8. Boston reevaluated student in March 1999 (J3). At that time he was able to ask for help and was able to work in a small group setting and generally contributed to class activities and discussions; however, Student had difficulty with adult relationships, difficulty accepting criticism and difficulty maintaining attention and concentration2 . At the time of testing Boston believed that Student was taking 20 mg of Ritalin a day; see J40, but see J5). Formal testing showed that Student functioned within the higher limits of the Borderline Classification of intelligence with average possession of general knowledge, memory and abstract reasoning and limitations in computation skills, word knowledge and use of practical information. Student showed deficits in his ability to separate essential from nonessential characteristics, and deficits in visual-motor coordination and social intelligence. He had trouble decoding unfamiliar words and was hard to engage in discussion. Student’s spelling, grammar and writing composition were poor and he often refused to write. Student tested at a 2.9 to a 3 rd grade reading level (Woodcock-Johnson, WRAT), with spelling scores at a second grade level, reading comprehension scores ranging from a 3.4 (Woodcock-Johnson) to a 4.9 grade level (WRAT) and math at the 5 th grade level (WRAT). Projective testing suggested impaired conceptual maturity. Based on this testing, Boston recommended a small structured educational setting with onsite counseling, screening for the presence of ADHD, an updated visual assessment, preferential seating, repetition of directions and use of an assignment book (J3). Boston also recommended that Student participate in guided reading groups with a teacher’s aide and a small number of peers, focusing on vocabulary building and strategies for reading unfamiliar words and that Student read independently for thirty minutes a day with a check-in with the teacher for feedback and support. The evaluators predicted that Student’s reading level should improve by one full grade level by the end of the school year with literacy skills accessed through the WIAT and Star testing (J40).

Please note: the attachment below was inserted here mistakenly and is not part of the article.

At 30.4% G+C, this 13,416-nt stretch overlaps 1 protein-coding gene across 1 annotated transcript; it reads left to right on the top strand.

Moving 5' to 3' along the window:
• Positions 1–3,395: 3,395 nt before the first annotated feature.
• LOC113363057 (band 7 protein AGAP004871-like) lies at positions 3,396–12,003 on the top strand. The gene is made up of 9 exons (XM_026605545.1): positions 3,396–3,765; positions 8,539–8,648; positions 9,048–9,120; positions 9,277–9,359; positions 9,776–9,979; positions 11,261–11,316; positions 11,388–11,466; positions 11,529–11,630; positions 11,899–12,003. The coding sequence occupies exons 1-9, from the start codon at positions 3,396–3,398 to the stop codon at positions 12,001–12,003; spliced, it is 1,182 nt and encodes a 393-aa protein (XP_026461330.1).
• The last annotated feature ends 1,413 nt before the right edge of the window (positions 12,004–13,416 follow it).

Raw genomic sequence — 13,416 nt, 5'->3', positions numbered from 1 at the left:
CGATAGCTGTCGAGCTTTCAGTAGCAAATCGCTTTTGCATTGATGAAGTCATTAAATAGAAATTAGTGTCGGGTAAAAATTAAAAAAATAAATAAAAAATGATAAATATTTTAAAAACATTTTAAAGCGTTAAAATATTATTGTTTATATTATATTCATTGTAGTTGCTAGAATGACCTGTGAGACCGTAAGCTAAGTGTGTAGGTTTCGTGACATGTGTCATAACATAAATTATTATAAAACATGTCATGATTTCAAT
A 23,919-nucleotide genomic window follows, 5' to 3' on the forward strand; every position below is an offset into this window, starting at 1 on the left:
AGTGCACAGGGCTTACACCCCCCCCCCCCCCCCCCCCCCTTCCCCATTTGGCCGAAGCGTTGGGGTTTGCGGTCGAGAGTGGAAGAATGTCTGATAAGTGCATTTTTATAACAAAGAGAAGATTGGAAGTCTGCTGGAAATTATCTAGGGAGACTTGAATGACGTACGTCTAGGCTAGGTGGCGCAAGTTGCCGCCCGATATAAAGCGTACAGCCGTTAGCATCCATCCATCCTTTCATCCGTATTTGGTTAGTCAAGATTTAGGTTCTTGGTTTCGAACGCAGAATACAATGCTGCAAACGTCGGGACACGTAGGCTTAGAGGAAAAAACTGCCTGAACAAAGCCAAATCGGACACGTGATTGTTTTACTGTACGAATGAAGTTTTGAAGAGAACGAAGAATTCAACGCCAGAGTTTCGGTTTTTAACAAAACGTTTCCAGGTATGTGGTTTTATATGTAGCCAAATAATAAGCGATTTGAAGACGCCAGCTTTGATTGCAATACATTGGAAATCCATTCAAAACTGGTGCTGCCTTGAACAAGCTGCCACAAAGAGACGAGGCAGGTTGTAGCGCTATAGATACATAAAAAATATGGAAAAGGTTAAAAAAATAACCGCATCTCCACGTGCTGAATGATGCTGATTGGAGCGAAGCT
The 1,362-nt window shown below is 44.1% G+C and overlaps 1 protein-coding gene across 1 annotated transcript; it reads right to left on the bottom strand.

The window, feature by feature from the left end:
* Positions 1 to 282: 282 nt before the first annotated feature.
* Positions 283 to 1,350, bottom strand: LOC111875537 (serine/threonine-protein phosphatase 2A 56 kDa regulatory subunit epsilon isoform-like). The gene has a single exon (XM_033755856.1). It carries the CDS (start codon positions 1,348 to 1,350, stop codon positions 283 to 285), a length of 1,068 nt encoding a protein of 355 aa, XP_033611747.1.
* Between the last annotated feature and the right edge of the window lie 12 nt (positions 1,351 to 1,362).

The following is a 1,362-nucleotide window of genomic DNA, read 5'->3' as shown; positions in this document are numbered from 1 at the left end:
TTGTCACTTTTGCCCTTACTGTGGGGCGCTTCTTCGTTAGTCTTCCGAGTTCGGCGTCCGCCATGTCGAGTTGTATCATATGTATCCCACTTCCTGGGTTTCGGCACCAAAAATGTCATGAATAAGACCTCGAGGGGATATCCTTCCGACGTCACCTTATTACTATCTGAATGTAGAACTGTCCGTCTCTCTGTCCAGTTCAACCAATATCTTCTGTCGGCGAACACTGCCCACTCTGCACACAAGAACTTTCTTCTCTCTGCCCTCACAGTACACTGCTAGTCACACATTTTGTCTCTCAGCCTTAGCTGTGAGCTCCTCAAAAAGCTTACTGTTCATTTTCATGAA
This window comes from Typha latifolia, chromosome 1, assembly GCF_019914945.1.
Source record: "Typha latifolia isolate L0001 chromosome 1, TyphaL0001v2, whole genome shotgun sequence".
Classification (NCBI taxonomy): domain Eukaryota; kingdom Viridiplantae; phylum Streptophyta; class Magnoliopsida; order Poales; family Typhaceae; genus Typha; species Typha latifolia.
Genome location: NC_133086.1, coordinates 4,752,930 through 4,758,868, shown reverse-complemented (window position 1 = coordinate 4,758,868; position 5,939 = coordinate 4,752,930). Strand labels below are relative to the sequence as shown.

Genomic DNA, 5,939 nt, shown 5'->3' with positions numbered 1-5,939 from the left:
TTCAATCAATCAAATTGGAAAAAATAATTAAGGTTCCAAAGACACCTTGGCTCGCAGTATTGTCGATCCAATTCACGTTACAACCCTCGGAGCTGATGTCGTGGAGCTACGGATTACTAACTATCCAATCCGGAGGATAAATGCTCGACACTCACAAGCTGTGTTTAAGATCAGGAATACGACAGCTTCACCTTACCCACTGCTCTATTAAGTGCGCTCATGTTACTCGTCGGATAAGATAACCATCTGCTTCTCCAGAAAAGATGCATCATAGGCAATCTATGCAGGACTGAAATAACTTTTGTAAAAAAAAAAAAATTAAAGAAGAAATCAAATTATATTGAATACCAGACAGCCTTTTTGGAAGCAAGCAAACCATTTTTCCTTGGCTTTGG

9. The TEAM reconvened on March 25, 1999 and again on May 18, 1999 and developed a 502.4i program at the McKinley Vocational School along with a daily session of speech/language therapy (J41).3 McKinley’s mission is to provide a highly structured, therapeutic educational setting to support the behavioral, emotional, academic, and vocational growth necessary for each student to achieve his or her maximum potential and to return to a less restrictive Boston Public School setting as soon as possible; Id. Services are managed and monitored by interdisciplinary teams, called Service Teams. These services may be individual and group counseling, liaison with the courts and related human service agencies, outreach to students, monitoring of attendance and punctuality, crisis intervention and problem-solving in school; family support/ therapy and home/neighborhood crisis intervention, consultation with teaching staff; record keeping and reporting, psychiatric evaluation and case management, medical services, transition-to-employment services and bilingual support services (J43, Brown).